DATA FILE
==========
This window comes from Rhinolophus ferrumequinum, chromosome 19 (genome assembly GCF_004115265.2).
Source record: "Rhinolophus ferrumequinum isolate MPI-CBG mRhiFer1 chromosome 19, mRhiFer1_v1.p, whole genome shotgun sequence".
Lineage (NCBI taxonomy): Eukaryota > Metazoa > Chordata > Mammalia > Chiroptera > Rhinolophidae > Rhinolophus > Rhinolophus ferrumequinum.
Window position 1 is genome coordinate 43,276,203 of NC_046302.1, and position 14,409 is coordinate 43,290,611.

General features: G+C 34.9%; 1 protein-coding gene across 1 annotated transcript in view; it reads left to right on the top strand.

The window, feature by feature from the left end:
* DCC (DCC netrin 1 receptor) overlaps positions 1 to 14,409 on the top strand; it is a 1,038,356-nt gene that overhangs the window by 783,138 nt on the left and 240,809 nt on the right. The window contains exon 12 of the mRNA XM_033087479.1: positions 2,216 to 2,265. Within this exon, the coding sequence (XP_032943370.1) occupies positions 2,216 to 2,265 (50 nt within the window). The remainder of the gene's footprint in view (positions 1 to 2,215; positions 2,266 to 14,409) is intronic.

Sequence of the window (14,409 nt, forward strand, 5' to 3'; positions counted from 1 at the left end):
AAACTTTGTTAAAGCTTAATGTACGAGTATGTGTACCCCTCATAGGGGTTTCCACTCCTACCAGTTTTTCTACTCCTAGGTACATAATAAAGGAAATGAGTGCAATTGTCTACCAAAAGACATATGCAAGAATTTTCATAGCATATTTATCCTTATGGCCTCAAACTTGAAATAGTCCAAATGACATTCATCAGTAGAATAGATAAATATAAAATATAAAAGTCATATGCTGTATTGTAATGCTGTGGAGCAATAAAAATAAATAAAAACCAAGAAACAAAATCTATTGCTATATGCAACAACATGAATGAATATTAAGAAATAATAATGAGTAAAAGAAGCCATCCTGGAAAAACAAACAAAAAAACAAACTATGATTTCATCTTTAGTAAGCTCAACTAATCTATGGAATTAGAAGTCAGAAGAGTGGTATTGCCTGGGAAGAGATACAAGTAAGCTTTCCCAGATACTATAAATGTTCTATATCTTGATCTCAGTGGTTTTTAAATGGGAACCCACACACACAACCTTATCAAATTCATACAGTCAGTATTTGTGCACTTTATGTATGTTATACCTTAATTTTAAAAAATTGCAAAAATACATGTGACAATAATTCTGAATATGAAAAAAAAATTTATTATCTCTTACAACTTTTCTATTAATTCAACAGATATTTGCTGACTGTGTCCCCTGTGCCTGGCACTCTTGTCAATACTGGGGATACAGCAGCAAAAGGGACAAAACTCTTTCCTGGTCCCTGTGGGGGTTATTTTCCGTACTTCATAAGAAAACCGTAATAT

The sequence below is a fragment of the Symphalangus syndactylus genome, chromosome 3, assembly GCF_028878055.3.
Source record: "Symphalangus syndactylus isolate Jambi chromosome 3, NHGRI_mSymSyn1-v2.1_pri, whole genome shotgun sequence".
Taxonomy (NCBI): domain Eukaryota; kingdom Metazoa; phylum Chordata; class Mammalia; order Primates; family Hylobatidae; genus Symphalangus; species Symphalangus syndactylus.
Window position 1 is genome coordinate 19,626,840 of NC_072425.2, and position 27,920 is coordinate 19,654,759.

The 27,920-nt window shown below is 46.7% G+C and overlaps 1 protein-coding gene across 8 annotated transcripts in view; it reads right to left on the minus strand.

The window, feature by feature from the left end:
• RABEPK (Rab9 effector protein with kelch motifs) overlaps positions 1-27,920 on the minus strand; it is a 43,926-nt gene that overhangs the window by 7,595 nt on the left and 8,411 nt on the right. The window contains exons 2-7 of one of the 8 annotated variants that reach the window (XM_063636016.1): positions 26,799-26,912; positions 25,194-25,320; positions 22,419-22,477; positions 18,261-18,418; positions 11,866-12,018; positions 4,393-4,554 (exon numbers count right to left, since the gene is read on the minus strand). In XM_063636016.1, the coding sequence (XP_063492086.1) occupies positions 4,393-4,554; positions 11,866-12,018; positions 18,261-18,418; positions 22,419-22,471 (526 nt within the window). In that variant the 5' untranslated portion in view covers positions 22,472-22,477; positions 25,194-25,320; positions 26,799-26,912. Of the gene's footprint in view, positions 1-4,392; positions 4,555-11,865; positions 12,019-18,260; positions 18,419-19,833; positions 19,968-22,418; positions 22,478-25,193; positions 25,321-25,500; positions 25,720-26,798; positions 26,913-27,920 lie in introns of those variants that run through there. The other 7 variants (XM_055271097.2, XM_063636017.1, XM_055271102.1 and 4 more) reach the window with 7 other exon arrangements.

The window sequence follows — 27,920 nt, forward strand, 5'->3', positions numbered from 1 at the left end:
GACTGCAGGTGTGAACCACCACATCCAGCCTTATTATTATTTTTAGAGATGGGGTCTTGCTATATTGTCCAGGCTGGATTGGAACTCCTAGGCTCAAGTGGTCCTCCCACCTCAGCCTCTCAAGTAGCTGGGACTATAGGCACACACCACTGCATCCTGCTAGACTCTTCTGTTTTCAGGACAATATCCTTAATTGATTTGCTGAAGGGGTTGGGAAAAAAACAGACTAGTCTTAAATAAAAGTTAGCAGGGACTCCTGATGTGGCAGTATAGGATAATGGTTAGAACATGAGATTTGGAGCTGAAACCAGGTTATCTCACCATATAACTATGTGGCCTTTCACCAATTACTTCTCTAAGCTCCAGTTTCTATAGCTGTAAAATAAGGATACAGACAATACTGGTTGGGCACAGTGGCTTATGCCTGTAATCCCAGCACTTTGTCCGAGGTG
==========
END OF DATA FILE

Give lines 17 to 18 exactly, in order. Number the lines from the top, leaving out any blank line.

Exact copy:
The window sequence follows — 27,920 nt, forward strand, 5'->3', positions numbered from 1 at the left end:
GACTGCAGGTGTGAACCACCACATCCAGCCTTATTATTATTTTTAGAGATGGGGTCTTGCTATATTGTCCAGGCTGGATTGGAACTCCTAGGCTCAAGTGGTCCTCCCACCTCAGCCTCTCAAGTAGCTGGGACTATAGGCACACACCACTGCATCCTGCTAGACTCTTCTGTTTTCAGGACAATATCCTTAATTGATTTGCTGAAGGGGTTGGGAAAAAAACAGACTAGTCTTAAATAAAAGTTAGCAGGGACTCCTGATGTGGCAGTATAGGATAATGGTTAGAACATGAGATTTGGAGCTGAAACCAGGTTATCTCACCATATAACTATGTGGCCTTTCACCAATTACTTCTCTAAGCTCCAGTTTCTATAGCTGTAAAATAAGGATACAGACAATACTGGTTGGGCACAGTGGCTTATGCCTGTAATCCCAGCACTTTGTCCGAGGTG